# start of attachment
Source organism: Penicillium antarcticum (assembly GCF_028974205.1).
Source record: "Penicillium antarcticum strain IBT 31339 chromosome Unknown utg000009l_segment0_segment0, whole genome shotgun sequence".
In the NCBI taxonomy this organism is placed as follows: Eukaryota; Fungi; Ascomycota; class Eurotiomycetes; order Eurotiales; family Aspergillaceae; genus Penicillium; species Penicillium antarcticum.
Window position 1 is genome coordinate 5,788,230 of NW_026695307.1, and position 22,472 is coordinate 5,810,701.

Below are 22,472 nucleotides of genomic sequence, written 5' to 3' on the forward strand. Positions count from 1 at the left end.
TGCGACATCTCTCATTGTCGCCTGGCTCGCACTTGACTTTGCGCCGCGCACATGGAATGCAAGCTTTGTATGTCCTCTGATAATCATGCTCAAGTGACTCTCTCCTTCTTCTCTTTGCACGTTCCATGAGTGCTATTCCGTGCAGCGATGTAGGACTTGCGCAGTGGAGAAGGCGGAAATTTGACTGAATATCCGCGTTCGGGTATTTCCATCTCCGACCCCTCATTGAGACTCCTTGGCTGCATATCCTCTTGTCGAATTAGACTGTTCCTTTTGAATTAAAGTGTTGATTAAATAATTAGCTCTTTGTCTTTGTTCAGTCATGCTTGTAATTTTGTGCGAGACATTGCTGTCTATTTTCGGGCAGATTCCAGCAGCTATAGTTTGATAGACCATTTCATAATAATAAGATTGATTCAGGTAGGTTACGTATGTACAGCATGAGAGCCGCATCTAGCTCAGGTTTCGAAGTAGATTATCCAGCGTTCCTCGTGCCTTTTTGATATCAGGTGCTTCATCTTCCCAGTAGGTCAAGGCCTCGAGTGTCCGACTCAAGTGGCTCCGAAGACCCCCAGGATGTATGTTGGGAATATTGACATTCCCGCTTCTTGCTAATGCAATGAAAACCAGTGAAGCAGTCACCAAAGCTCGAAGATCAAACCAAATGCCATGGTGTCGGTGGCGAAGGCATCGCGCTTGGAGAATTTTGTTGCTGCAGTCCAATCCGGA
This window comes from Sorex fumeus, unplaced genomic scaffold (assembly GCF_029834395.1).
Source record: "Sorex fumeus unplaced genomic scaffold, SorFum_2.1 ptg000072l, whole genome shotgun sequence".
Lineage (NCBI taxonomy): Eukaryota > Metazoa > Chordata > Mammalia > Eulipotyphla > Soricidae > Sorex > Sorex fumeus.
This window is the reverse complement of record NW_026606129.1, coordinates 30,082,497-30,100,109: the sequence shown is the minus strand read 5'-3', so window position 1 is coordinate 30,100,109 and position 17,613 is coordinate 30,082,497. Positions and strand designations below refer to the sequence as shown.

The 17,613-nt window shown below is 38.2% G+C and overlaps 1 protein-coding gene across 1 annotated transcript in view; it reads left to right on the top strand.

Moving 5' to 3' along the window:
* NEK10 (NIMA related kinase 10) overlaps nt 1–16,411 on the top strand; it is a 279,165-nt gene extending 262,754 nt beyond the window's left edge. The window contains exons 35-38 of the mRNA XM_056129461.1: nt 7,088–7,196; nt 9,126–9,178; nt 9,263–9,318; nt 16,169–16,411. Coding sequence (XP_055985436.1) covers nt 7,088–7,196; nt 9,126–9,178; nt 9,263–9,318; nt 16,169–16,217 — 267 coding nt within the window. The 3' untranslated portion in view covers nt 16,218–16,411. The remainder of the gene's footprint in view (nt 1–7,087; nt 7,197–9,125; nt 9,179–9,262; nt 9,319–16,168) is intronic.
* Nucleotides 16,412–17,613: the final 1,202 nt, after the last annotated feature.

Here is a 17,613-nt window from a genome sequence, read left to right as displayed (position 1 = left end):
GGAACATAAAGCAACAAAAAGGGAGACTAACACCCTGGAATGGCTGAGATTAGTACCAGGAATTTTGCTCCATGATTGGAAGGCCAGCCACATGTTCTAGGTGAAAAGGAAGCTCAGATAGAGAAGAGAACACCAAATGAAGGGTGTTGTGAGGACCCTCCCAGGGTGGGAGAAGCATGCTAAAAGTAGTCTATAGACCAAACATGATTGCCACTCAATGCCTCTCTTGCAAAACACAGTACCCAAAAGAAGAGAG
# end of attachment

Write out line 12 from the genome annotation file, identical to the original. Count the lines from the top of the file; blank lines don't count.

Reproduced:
Moving 5' to 3' along the window: